Designated in 1974 as a National Wild and Scenic River, the Chattooga has its origins in the North Carolina mountains and flows southwest into Tugaloo Lake on the border between Georgia and South Carolina. Many scenes in the movie Deliverance were filmed from the banks of the Chattooga in the early 1970s. The Chattooga River Trail may not be what you would expect or want from a trail bearing such a famous name. The trail does not lead you to the
wild, colorfully named rapids-Painted Rock, Roller Coaster, Eye of the Needle, The Narrows along Floating Section III of the river. In fact, it closely parallels the river for only 1.6 miles, from mile 6.3 to mile 7.9.
Chattooga River Trail Summary
Location: Chattooga River, Chattooga National Wild and Scenic River; Features: Chattooga River; Distance: 10.7 miles; Difficulty Rating: Moderate; County: Rabun; Nearest City: Clayton; Maps: Rainy Mountain Quad GA-SC, Chattooga National Wild and Scenic River map; Blazes: White diamonds; Water Sources: numerous tributary rivulets and streams; Ranger District: Tallulah
Starting from US 76, the trail heads northeast along the Georgia side of the Chattooga River. The first half of the trail frequently loops outside of the blue-blazed river corridor, where motorized vehicles are allowed on jeep roads. The last half of the trail, however, remains inside the protected corridor and provides solitude. Alternating from constructed path to old road, the trail winds along the sloping strip of land from the river up to its enclosing ridge. Although the terrain is steep and frequently cut by streams, the trail’s numerous grades are all easy or moderate. And most of the moderate grades are short.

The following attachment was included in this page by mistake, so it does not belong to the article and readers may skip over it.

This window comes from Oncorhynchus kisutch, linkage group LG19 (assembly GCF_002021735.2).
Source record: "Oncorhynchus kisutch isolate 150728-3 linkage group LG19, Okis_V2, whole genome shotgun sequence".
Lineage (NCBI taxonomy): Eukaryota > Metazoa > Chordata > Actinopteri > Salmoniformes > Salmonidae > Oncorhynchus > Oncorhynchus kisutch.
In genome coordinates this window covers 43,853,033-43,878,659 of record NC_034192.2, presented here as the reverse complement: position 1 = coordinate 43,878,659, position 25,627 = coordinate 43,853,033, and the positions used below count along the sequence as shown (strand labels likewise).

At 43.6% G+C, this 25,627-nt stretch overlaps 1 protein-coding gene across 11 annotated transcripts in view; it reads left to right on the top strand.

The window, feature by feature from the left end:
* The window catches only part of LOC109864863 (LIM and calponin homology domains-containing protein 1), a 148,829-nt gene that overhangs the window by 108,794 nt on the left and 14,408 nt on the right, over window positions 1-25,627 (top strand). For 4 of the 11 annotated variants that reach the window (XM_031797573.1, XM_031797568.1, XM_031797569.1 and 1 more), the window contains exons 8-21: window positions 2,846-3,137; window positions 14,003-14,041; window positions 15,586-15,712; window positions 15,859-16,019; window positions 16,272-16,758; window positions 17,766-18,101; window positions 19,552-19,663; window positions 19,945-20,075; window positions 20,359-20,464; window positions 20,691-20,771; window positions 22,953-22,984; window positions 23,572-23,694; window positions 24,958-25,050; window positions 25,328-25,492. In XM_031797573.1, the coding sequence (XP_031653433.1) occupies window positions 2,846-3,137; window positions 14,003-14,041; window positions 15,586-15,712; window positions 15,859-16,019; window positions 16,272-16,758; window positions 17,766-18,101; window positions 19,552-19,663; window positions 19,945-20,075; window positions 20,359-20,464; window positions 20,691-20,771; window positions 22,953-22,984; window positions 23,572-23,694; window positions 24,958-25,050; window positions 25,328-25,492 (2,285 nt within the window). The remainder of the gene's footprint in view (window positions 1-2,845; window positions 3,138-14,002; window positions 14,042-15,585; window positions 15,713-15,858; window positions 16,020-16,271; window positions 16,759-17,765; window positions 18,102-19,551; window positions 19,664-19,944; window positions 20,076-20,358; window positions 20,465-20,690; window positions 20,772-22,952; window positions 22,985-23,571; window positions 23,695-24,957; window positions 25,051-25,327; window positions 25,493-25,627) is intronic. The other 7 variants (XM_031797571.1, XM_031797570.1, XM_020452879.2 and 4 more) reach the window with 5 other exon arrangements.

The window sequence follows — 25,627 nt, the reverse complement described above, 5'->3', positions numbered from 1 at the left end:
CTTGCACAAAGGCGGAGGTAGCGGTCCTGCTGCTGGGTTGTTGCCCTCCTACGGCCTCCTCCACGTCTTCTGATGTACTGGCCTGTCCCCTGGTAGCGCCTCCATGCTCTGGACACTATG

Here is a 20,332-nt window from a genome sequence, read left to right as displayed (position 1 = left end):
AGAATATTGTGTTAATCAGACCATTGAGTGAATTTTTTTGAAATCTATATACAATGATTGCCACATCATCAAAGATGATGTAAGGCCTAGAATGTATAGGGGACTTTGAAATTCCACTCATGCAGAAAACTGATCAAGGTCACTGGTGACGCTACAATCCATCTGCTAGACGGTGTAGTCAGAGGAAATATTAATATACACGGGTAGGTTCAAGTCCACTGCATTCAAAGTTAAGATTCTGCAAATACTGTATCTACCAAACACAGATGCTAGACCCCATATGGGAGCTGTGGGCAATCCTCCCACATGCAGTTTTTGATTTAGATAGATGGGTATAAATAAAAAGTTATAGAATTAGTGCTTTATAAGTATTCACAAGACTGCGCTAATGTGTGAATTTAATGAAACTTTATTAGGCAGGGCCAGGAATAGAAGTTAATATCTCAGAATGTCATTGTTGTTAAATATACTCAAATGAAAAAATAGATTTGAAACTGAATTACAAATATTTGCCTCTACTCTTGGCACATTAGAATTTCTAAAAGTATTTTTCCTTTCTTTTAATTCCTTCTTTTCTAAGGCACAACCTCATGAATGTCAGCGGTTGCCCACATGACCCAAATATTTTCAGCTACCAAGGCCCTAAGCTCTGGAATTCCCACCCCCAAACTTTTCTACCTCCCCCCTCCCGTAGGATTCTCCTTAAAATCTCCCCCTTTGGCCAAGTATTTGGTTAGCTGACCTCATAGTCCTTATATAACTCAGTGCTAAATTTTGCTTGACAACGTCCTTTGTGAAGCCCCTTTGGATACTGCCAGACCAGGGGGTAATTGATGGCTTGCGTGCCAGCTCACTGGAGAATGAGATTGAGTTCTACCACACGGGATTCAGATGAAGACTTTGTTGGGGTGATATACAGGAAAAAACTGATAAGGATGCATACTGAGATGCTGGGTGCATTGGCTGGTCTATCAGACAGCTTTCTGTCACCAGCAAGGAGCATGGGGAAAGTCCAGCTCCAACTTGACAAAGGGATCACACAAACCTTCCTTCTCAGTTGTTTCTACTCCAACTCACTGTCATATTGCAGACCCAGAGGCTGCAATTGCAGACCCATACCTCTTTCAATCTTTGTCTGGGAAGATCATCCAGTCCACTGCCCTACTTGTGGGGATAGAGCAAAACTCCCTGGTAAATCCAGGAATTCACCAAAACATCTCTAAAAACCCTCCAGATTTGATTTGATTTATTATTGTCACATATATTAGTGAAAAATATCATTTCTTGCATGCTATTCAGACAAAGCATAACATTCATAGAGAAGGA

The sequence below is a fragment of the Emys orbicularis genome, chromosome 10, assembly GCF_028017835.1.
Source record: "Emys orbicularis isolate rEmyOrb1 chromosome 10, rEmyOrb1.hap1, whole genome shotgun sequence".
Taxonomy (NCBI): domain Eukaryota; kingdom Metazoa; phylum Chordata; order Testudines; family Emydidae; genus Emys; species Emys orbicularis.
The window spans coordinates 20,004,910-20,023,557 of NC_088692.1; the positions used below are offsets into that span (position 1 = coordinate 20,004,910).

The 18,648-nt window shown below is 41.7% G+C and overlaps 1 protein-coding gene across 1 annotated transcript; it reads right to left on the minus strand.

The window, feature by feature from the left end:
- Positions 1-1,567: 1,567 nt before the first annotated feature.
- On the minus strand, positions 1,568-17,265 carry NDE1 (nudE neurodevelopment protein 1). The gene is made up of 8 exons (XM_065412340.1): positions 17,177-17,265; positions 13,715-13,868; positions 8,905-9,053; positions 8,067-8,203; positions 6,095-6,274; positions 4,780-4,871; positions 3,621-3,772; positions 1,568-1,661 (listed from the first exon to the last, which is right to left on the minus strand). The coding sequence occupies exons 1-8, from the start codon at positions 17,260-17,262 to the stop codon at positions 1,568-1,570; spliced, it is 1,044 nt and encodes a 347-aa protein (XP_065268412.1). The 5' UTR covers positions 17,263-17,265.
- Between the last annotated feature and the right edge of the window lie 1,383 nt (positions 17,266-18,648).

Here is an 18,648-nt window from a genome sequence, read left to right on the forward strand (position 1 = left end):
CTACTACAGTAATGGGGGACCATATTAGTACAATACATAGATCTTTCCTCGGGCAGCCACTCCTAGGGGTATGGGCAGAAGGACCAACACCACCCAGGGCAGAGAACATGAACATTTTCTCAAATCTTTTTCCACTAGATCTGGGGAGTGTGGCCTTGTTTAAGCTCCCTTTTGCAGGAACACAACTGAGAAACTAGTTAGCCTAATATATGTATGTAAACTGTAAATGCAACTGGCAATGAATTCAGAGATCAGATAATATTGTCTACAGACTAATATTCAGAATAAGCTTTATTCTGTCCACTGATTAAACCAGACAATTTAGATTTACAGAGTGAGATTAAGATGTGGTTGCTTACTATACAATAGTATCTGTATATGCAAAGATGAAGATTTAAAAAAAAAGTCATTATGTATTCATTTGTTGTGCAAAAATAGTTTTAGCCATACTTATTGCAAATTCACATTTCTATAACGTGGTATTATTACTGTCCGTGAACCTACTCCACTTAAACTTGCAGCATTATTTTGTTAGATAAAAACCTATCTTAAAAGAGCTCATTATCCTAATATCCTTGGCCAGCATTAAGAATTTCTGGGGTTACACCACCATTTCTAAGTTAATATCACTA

At the southern trailhead, the white-blazed Chattooga River Trail begins behind two sets of vehicle blocking boulders, at an elevation of about 1,200 feet. One of them now serves as the trailhead sign. The path follows an old jeep road through mixed deciduous-evergreen forest to 0.7 mile, where it curls down and left to cross Pole Creek, the first of many streams. From this point, the treadway winds along the lower slopes of Lion Mountain for several miles, often crossing rivulets above their steep-sided coves. Occasionally, you can hear the roar of powerful rapids below; the loudest emanates from Bull Sluice, a Class V rapid.
At mile 4.1 and mile 4.4 the trail crosses unnamed Chattooga tributaries that are nonetheless big enough for bridges. Beyond the second, a slow-moving stream with a floodplain, the footpath curves right then passes within 40 yards of the river. After allowing a quick glimpse of the water, the trail climbs to the ridge on an old road. Once on top, it rises and dips with the road along the protected corridor to mile 5.9, where it bears right onto a path and descends to the river.
At mile 6.3 the path swings parallel to the Chattooga, usually green and always beautiful. For the next 1.6 miles, occasionally through dense stands of eastern hemlock, the trail heads upstream above the river’s low shoals and long, calm pools. At mile 6.8 it crosses a bridge over Licklog Creek, then continues alongside deep green swimming holes before crossing Buckeye Branch at mile 7.4. Sandy beaches and boulders make great spots to enjoy lunch or watch the rafts float by.